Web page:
In the eyes of the other people standing nearby in the Temple, Simeon’s experience probably meant nothing. They would have seen nothing out of the ordinary. Just a poor family bringing their firstborn son there —the same as thousands of other families had done. But we know from what Saint Luke writes that Simeon has been enabled to see by faith and the Holy Spirit. He can now ‘see salvation’ as the words say. Simeon was granted that grace which in the Scriptures is called ‘the opening of the eyes’ or the ‘opening of the heart’. He was able to read in the simple event of Jesus being brought to the Temple, that the time God’s salvation is now. Simeon’s waiting has ended in peace. The light of the Gentiles has not yet been made visible to all the nations, the glory of Israel is not yet present, but it will be. In the baby Jesus. Simeon is seeing salvation.

So Simeon says, I think, ‘Lord, it is enough! I have seen all that I have desired and  my  heart  is over-flowing: all my desires have been fulfilled!’ 


The Nunc Dimittis is one of the most loved and cherished prayers of the Christian Church. It is often said as the last prayer of the night before going to sleep and it is said at the time of death.


We might ask ourselves how we could model our own prayer on the example which Simeon has given us. 

Notice how Simeon waited with faith and confidence and great patience praying for salvation to come to him and his people. Do we pray with faith and confidence for our own salvation and for the salvation of all people?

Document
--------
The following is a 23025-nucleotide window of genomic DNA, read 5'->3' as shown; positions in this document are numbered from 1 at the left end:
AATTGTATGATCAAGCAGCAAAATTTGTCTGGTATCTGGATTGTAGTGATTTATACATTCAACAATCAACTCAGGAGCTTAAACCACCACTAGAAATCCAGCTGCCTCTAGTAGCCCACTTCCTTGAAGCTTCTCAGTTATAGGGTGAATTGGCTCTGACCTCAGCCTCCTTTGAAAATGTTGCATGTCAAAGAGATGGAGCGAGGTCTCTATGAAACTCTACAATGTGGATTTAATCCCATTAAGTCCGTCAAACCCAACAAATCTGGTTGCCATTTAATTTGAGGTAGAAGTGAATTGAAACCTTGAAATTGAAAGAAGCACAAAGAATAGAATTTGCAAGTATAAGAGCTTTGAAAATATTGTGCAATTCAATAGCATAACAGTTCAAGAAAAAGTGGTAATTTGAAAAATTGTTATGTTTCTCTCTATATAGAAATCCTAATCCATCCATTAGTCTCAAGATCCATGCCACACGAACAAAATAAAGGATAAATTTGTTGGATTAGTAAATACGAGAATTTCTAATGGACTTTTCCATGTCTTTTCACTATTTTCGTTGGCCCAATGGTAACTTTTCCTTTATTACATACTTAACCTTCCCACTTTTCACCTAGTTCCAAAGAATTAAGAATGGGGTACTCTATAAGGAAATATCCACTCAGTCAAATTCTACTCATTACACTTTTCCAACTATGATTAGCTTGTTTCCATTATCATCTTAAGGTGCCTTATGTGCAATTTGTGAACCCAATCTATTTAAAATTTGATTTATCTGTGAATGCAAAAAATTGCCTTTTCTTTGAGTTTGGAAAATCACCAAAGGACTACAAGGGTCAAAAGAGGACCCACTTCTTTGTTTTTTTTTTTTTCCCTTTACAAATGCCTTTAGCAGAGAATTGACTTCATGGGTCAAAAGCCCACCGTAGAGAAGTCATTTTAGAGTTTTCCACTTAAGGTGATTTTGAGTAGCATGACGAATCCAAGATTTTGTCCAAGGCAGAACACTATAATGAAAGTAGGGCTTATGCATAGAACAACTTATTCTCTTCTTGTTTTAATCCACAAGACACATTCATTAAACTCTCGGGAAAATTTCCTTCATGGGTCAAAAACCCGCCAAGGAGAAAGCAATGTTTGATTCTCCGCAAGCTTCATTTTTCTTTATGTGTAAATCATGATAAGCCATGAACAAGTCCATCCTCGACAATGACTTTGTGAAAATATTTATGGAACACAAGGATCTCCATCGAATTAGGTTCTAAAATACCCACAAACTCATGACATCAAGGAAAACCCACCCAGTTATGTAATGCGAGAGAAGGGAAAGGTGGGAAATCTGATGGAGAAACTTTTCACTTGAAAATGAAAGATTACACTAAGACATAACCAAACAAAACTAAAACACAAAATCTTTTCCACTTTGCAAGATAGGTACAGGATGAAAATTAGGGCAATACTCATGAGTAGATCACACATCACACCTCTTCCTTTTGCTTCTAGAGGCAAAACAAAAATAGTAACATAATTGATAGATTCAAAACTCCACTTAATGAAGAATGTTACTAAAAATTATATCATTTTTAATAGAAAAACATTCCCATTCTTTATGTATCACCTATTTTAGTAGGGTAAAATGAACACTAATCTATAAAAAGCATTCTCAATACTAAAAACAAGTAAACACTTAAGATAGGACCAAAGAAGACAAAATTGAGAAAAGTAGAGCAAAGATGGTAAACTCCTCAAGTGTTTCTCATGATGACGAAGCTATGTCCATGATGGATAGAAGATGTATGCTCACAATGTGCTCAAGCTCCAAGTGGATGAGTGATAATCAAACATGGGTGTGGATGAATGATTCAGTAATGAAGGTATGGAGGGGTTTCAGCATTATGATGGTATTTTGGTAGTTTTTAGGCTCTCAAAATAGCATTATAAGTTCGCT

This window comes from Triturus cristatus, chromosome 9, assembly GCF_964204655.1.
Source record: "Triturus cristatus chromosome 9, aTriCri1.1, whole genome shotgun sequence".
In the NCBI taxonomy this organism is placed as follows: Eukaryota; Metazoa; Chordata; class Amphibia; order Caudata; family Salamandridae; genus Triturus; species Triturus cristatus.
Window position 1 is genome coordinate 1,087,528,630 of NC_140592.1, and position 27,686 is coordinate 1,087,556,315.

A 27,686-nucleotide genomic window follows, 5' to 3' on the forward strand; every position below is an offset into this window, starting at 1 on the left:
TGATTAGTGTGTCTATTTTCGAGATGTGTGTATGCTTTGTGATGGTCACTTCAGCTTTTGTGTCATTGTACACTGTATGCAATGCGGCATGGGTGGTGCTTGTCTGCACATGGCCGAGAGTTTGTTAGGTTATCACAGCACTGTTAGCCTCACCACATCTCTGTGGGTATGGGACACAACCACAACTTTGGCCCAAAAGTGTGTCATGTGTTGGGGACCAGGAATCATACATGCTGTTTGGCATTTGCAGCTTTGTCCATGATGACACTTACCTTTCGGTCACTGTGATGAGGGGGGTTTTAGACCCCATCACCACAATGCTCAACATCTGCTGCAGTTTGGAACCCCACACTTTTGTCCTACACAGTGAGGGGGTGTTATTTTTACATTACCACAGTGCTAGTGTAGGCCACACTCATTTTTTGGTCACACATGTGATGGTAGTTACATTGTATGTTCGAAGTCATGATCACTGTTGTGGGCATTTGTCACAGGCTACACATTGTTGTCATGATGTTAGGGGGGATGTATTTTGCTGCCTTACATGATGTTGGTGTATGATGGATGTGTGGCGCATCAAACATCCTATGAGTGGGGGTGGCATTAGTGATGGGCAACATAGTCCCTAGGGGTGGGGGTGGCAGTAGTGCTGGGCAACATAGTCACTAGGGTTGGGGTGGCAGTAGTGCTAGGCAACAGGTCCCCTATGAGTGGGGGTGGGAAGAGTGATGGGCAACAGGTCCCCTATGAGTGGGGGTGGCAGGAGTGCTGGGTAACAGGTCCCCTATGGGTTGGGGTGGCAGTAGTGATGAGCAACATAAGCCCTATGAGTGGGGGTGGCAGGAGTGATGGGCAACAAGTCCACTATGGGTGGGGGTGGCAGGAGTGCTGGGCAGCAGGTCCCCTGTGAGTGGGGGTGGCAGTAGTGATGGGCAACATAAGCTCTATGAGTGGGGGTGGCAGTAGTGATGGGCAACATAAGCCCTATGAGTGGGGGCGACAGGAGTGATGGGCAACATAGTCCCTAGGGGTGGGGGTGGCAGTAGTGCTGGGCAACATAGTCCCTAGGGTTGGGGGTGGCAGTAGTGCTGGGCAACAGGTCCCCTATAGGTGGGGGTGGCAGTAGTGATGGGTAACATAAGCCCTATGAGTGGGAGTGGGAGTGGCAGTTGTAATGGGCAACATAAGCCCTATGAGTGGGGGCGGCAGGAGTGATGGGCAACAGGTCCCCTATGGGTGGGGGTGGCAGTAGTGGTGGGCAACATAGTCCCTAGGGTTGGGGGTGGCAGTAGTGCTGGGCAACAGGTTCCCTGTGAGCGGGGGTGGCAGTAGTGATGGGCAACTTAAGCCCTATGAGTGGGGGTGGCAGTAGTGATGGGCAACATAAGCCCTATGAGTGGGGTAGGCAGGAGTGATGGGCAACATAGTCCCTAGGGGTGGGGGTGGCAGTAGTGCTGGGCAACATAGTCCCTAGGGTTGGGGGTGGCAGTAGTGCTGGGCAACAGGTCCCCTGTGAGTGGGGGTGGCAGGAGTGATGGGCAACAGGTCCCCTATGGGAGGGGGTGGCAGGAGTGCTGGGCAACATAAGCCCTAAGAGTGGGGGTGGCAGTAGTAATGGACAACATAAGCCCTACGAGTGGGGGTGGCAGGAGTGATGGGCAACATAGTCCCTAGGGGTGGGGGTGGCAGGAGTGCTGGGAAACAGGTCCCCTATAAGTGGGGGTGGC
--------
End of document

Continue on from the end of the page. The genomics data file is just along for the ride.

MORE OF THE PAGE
Salvation is a word which as Christians we use very broadly. Sometimes we use it to mean where we will spend eternity, what will happen to us at death. At other times we mean something more like our salvation right now – our life and other people’s lives being given meaning and wholeness and completeness— in body, mind and spirit— in this life, now. So, salvation has a meaning that relates both to the future and to the present. 

Are we praying regularly for Jesus to come to us, and to others, to make us whole? Do we take our own need for salvation seriously? Do we pray for our own salvation and for the salvation of all people?

I think that Simeon’s prayer also encourages us to pray that our eyes may be opened to that we can catch glimpses of the glory of Jesus Christ in our midst, of Christ’s salvation at work in the here and now.  

Where might we see these signs of Christ’s glory?  I think we need to pray that we are enabled to see them in our own life—in the ordinary and the extraordinary things that happen in all our lives. And we need to pray that we can see Christ’s salvation at work in our experience of the Church—that is not to say that the Church won’t quite often disappoint us, but it also at times shows forth Christ’s glory. We can catch glimpses of Christ’s glory, of salvation at work in our fellow Christians, in the experience of the Eucharist, in the beauty of creation. I think we should pray that in all these things we may learn to see the sign of God’s glory and the working of God’s salvation.  

We need to pray that our eyes are not resolutely closed but remain open. We need to pray like Simeon.

May your Christmas season continue to be a time of joyful prayer.

The Lord be with you.

Bishop Alison Taylor